One of my first day of school procedures is the supply caddies. Keeping the caddies organized and putting supplies up is a behavior that should not be assumed, but taught and positively reinforced.
Step 1: Teach the Expected Behavior
I start by having each table dump the contents of the containers out. I ask them to identify what they see-glue, giant eraser, rulers, scissors, highlighters, protractors, compasses, etc.
I draw a two dimensional layout of the caddie on the whiteboard and ask them where they think the best place for the given tools should be. Some students will try to change it up, but after a discussion students come to an agreement that the original placement is best. This gave my students that sense of ownership for where the tools should go.
I then have students place the items one at a time in the baskets making sure that all students participate in the placement of the tools into the caddies. (Not hard, because all students want to touch and play with the tools.)
Step 2: Positive Reinforcement
I look for students demonstrating the proper procedure and behaviors and use a three step acknowledge approach.
1. Say the student's name.
2. Thank them for the appropriate behavior and procedure.
3. Finish by identifying the specific task.
Example: "Sean, thank you for closing the glue and putting it back in the right spot. I appreciate that."
Trust me, it's not silly or a waste of time. In the seconds it takes to identify that behavior, I have praised a student, set an example, identified a positive behavior, and hopefully corrected the negative behavior being done by Katie next to him.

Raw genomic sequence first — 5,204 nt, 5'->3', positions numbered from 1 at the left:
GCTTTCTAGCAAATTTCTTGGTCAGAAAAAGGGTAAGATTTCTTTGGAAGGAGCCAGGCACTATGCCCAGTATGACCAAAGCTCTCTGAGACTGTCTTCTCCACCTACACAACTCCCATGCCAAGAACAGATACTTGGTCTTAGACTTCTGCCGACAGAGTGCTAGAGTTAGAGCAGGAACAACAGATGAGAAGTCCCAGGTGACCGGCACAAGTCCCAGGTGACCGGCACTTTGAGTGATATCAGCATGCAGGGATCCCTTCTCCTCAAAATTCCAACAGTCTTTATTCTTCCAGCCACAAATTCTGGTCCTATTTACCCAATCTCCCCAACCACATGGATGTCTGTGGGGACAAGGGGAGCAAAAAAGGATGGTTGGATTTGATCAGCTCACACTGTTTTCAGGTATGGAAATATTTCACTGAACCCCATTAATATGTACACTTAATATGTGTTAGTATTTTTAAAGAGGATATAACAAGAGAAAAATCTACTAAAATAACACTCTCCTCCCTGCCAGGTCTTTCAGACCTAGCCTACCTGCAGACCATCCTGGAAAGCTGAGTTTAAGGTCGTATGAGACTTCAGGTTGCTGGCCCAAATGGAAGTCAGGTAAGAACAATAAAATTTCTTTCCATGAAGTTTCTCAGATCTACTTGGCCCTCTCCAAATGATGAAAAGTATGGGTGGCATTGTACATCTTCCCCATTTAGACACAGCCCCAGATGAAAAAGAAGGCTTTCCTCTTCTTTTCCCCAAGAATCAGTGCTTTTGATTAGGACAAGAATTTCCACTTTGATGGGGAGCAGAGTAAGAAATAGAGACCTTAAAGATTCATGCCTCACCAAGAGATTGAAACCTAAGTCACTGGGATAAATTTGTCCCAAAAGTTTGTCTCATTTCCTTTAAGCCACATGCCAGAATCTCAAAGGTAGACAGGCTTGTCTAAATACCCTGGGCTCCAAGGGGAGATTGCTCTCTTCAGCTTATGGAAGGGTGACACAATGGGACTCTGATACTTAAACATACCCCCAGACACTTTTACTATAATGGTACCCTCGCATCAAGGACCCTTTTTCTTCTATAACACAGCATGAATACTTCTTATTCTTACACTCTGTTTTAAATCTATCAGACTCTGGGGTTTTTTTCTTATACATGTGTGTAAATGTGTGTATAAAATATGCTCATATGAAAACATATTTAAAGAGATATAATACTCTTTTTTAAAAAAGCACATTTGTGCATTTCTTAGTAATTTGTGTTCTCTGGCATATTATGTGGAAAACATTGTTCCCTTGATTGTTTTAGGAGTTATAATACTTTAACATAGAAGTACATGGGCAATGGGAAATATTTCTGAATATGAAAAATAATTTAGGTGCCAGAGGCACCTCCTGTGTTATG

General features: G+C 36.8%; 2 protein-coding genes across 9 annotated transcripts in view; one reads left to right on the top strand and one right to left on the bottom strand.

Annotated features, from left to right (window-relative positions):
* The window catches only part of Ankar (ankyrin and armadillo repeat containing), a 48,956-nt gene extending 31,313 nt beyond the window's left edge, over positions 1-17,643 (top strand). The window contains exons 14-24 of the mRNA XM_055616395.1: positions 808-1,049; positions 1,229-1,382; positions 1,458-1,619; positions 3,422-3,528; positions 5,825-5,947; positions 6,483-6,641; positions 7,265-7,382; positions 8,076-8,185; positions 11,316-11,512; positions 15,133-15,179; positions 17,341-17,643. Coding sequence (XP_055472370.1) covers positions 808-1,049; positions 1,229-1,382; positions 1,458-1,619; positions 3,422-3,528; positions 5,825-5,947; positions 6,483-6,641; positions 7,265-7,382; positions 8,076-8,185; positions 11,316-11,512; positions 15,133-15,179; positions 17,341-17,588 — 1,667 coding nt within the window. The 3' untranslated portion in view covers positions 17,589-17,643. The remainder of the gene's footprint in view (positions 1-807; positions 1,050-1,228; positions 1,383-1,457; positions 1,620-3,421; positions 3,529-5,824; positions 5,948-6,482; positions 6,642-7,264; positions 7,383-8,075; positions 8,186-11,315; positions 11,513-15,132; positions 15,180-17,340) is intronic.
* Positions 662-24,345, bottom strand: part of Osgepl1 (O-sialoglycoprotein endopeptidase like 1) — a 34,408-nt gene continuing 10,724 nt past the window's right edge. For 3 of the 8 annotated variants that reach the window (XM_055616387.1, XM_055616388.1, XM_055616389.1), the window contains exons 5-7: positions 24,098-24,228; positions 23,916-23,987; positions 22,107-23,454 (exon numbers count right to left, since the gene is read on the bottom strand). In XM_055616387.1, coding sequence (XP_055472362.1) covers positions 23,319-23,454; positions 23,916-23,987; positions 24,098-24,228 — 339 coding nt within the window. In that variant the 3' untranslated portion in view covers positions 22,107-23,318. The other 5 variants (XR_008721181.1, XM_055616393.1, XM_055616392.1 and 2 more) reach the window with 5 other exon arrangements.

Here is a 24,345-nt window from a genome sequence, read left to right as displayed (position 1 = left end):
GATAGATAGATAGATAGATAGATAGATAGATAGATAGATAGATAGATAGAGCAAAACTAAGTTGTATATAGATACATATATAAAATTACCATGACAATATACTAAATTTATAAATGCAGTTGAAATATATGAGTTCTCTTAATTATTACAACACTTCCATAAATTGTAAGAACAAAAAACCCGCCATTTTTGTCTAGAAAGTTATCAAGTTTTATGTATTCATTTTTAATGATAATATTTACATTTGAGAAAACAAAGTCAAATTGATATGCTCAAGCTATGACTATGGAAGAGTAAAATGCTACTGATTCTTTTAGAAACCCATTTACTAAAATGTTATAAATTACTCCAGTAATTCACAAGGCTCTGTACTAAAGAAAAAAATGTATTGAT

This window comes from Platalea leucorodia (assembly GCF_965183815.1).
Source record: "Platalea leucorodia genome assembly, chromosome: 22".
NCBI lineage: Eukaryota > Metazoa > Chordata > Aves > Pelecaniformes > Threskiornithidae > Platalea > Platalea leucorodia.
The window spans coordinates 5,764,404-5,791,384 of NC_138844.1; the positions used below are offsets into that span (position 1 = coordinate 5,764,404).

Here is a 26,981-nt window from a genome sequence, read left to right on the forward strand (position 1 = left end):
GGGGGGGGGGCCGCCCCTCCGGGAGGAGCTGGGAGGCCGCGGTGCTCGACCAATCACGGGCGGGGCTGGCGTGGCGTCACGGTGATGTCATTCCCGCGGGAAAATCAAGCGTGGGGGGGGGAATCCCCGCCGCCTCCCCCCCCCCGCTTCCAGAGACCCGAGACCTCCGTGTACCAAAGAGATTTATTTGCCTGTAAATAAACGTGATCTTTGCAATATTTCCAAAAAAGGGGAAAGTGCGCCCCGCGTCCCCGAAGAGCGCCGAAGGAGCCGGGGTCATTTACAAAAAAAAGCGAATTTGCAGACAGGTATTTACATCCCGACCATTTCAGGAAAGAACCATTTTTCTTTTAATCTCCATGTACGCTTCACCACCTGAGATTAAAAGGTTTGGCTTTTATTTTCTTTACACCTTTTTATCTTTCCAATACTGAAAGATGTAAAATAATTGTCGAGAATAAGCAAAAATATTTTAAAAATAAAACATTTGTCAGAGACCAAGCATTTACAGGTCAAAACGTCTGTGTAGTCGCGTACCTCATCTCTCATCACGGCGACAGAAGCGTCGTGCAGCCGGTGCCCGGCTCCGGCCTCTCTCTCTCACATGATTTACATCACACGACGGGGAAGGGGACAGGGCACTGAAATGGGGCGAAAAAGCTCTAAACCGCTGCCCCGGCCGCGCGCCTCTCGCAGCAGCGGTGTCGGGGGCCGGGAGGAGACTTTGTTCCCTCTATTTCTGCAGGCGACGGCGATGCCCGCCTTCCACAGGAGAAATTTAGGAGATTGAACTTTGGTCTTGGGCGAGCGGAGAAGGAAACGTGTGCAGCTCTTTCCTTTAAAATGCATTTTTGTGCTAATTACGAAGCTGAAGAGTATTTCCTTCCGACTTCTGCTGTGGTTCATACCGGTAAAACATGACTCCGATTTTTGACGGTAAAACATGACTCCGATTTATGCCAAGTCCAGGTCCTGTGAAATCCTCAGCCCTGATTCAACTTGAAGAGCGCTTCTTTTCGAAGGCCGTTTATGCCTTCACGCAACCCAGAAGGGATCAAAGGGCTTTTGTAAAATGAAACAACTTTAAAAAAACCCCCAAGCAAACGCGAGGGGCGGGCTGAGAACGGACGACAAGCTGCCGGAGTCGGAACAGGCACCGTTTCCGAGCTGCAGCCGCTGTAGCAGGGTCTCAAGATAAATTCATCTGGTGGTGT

It usually works because students become my supply caddie monitors. I'll see students correcting their neighbors poor behavior and demonstrating the correct procedure.
Step 3: Make a Quick General Statement
Sometimes, the positive reinforcement is above their heads; so, I'll make a general statement to the class. I only acknowledge the behavior for a quick second, and then I will thank the student for the positive behavior demonstrated.
My least favorite behavior is the slapping of ultra flex rulers. I thought by using ultra flex rulers I would avoid the wooden rulers spinning on the end of pencils scenario. Instead, I introduced another fun behavior-slapping, bending, rolling, etc of the ultra flex rulers.
General statement: "Thank you for putting the rulers back in the baskets." And I keep teaching. Most of the time, either the students corrects their negative behavior or their neighbor elbows them.
Step 4: Make a Quick Specific Statement
I definitely have this one kid that is oblivious to all things unless specifically addressed with an explicit statement.
Example: "Dawn, scissors down please, thank you." OR "Dawn, thank you for putting the scissors up."
I have found that when I thank students for a behavior I expect to see, they comply with a smile. However, if I order a student to do something, it has a negative affect.
Another trick of the trade is to provide them with a reason.
Example: "Fred, thank you for closing the glue. We wouldn't want it to dry out and use your project/supply money to replace it." (They hate wasting their project/supply fund.)
Step 5: Reteach the Expected Behavior
Sometimes, a student needs to be retaught an expected behavior. I usually keep them after class for the few minutes it takes to:
- check and close all glue bottle lids for the classroom
- dump out and reorganize the supply caddy for their table
- demonstrate the appropriate behavior for handling a specific tool
I have only had to do this a few times.
Another behavior I have had to deal with is writing on my tables. A student thought writing on the tables was allowed. I held him after class and had him clean all tables to show him the lengths I go through to keep tables clean.
Added Note: I have been called a supply nazi, which is not appropriate; but I know, they know I mean business.
I never let an inappropriate behavior slip without identifying and providing them with the expected behavior.
CRAP! say "Stuff!"
Shut-up! say "Hush my angel!"
Student throws a pencil to another. I make them redo the exchange by handing the pencil to each other.